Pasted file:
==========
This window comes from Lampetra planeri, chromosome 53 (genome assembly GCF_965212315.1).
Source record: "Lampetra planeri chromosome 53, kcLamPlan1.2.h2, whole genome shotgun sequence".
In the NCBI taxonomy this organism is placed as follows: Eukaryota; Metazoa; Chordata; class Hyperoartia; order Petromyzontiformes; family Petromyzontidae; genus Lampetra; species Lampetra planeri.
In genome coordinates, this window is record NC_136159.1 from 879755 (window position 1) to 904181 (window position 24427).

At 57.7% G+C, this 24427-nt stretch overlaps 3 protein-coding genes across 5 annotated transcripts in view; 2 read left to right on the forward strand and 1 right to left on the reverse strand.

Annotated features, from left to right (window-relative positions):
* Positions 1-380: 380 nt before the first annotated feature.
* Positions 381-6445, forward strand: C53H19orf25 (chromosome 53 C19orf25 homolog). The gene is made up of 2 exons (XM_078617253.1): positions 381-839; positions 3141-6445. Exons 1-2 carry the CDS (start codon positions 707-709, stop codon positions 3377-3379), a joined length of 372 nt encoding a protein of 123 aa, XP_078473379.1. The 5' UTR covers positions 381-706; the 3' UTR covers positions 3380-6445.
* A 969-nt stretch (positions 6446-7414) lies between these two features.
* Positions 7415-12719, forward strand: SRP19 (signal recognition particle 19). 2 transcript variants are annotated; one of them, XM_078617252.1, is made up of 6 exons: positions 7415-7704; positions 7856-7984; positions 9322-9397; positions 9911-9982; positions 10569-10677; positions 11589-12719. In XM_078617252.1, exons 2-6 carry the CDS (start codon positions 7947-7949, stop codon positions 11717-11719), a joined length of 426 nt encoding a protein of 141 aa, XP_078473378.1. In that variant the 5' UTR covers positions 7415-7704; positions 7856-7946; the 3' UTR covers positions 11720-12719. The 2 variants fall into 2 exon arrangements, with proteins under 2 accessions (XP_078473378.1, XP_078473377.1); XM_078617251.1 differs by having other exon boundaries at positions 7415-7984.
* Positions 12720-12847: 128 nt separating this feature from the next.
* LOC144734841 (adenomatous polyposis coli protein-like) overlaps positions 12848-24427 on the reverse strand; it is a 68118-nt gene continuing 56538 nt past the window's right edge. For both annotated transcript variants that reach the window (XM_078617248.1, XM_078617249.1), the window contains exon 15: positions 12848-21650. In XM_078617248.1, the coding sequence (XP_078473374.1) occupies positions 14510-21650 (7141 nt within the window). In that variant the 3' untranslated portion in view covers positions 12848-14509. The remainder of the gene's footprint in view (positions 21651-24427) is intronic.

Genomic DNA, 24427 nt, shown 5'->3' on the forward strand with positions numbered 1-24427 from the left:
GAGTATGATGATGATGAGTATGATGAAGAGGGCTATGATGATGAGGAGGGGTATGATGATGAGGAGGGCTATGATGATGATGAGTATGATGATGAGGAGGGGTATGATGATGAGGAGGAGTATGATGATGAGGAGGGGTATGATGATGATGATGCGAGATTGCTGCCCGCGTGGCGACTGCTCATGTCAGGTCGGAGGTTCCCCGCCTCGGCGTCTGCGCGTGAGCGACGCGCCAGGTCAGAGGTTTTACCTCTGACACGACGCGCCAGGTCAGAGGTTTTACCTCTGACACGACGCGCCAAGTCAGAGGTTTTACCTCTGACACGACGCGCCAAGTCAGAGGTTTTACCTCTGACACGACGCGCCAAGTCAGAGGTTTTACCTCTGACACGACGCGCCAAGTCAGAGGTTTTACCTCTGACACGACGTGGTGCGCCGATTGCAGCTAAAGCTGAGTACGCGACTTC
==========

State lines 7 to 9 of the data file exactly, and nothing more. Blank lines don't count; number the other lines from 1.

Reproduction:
* Positions 1-380: 380 nt before the first annotated feature.
* Positions 381-6445, forward strand: C53H19orf25 (chromosome 53 C19orf25 homolog). The gene is made up of 2 exons (XM_078617253.1): positions 381-839; positions 3141-6445. Exons 1-2 carry the CDS (start codon positions 707-709, stop codon positions 3377-3379), a joined length of 372 nt encoding a protein of 123 aa, XP_078473379.1. The 5' UTR covers positions 381-706; the 3' UTR covers positions 3380-6445.
* A 969-nt stretch (positions 6446-7414) lies between these two features.